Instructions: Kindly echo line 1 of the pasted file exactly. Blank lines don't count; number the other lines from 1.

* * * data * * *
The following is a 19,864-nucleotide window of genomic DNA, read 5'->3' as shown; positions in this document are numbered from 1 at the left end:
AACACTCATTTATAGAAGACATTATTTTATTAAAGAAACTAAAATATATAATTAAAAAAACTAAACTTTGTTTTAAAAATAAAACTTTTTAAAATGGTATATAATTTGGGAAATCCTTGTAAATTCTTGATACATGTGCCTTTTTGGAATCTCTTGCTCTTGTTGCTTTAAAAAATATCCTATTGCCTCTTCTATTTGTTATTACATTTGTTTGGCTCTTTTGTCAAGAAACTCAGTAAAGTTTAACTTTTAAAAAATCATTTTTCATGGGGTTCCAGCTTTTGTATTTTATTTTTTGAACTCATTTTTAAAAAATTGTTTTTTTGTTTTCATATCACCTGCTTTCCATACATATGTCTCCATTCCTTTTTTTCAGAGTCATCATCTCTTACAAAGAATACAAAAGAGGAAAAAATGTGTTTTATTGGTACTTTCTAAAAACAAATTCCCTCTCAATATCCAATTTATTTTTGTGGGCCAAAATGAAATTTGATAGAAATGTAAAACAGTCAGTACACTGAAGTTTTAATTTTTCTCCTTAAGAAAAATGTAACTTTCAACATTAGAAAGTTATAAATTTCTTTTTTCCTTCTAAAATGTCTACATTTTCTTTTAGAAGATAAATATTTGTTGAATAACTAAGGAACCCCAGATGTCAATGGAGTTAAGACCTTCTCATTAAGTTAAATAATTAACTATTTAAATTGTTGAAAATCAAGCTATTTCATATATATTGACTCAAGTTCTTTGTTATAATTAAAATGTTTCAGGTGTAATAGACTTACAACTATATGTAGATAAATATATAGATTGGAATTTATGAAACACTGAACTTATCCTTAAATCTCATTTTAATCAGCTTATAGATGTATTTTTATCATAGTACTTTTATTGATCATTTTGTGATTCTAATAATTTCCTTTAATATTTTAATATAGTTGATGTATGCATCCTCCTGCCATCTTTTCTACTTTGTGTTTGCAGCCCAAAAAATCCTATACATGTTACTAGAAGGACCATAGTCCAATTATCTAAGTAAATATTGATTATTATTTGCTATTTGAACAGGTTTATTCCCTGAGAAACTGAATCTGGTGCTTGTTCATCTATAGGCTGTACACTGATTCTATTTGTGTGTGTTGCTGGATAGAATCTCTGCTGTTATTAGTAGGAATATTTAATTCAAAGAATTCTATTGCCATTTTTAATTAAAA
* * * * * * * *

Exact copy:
The following is a 19,864-nucleotide window of genomic DNA, read 5'->3' as shown; positions in this document are numbered from 1 at the left end: